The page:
While it’s impossible to explore the complexity of obesity research fully, my hope is at least to raise the possibility that there’s another side to this story. Despite the bombardment of antiobesity campaigns, a mountain of research suggests that the drastic claims that fat is killing us are more problematic than you might expect.
These findings surprised J. Eric Oliver, author of Fat Politics: The Real Story Behind America’s Obesity Epidemic. With a background in statistics, he set out during a postdoctoral fellowship at Yale University to understand how the soaring rates of obesity and its catastrophic consequences could be handled politically. What he discovered surprised him: “Based on the statistics, most of the charges saying that obesity caused various diseases or that obesity caused thousands of deaths were simply not supported. Yet consistently, these pseudofindings were promulgated as fact.” Paul Campos reports a similar experience: “When I began researching this topic five years ago, I assumed the fact that being ‘overweight’ was a serious health risk was so well established that this aspect of the subject was hardly worth discussing. Yet in the course of plowing through dozens of books, hundreds of articles in medical journals, and countless interviews with medical and scientific experts, I discovered that almost everything the government and media were saying about weight and weight control was either grossly distorted or completely untrue.” —Judith Matz (via heyfatchick)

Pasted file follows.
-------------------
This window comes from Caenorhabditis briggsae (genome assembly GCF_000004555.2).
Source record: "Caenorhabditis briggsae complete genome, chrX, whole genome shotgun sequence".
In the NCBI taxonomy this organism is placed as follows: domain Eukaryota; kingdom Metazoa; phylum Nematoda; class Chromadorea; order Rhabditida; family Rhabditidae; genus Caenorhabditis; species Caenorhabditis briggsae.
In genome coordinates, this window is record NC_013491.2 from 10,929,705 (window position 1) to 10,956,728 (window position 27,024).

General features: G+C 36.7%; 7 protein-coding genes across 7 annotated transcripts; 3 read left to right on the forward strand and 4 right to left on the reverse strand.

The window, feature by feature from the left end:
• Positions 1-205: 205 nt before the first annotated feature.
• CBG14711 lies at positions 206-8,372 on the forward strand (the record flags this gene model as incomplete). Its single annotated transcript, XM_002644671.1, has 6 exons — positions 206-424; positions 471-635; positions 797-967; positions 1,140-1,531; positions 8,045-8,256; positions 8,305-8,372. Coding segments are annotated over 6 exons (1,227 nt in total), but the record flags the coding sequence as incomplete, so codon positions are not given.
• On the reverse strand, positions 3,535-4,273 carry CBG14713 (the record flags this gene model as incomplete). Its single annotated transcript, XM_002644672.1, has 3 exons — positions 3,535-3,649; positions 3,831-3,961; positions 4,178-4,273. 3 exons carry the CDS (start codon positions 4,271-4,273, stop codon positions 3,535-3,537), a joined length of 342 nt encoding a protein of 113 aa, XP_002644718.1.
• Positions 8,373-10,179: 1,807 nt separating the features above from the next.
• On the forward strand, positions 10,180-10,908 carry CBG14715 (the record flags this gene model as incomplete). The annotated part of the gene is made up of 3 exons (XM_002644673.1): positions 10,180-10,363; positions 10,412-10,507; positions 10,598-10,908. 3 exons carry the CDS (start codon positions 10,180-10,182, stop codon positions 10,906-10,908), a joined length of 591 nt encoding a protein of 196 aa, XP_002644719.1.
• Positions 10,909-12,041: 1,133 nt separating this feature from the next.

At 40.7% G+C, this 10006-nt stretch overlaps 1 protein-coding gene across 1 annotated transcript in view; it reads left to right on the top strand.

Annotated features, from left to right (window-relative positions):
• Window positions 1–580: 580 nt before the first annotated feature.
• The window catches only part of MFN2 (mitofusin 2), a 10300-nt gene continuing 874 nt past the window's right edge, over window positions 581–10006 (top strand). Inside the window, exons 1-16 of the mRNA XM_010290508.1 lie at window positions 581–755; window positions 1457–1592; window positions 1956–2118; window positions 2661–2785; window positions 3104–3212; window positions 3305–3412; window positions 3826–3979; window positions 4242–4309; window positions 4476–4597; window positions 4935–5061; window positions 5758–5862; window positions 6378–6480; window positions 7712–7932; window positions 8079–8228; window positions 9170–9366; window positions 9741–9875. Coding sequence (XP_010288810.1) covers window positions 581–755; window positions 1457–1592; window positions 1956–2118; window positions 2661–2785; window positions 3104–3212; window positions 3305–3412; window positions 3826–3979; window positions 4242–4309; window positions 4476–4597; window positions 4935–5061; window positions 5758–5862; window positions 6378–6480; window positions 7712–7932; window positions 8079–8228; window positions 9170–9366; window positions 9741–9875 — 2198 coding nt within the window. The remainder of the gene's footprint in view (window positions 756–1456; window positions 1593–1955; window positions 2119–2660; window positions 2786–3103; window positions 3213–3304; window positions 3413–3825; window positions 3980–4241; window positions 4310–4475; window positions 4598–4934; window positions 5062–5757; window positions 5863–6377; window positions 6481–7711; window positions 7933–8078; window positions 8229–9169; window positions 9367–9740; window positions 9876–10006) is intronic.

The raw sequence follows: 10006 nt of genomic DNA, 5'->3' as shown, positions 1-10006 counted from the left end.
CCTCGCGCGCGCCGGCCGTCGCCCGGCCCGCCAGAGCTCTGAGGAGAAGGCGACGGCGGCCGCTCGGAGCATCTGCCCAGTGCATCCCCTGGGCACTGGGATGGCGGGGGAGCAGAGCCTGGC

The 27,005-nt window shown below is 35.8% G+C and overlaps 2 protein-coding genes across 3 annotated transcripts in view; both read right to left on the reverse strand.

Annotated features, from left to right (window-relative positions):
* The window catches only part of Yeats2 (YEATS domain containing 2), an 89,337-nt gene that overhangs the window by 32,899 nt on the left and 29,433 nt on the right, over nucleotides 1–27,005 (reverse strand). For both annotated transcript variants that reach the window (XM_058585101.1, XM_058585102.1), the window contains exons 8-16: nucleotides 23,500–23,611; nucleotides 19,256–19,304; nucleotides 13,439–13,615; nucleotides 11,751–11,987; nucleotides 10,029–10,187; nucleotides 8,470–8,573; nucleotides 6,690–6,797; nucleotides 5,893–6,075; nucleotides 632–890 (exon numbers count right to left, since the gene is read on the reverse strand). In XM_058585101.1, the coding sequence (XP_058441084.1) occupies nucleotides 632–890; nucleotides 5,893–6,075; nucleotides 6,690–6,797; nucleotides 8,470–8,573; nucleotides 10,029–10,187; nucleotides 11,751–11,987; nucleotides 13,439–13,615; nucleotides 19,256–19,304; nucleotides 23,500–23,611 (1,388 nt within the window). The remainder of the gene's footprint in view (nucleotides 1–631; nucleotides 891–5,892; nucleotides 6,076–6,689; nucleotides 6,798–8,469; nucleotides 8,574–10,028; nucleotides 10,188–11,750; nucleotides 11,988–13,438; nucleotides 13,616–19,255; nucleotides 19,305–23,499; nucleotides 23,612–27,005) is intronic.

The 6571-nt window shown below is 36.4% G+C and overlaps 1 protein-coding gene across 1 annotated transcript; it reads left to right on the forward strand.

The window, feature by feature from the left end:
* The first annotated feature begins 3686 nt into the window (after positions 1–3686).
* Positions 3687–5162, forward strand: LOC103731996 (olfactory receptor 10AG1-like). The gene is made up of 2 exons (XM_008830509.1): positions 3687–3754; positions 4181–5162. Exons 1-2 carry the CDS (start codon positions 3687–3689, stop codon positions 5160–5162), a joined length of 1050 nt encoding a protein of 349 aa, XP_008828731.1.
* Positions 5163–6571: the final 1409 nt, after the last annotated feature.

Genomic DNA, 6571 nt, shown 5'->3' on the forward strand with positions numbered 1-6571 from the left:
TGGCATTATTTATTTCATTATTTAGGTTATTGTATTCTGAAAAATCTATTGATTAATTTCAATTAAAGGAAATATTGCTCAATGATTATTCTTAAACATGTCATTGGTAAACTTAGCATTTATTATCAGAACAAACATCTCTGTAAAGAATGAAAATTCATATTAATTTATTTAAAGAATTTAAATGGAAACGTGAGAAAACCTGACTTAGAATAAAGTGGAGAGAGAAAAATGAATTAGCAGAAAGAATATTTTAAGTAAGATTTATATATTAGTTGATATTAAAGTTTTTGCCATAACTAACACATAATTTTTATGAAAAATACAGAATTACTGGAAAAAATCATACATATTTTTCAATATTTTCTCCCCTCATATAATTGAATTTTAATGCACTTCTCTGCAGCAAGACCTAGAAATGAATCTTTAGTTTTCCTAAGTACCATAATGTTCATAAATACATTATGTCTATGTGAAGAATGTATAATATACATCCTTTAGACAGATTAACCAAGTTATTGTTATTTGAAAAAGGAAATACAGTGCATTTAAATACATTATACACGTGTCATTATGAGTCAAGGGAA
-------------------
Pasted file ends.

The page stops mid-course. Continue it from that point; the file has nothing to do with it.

- Audra: It was really cute when you took the batteries out of the boombox remote to try to turn your alarm off.
- me: Whaaaaaat! Haha no!
- Audra: Yes!! I was like "Honey? Jesse? Honey?" And you were like "I'm trying to make it stop!" And I was trying to help but I was laughing too hard.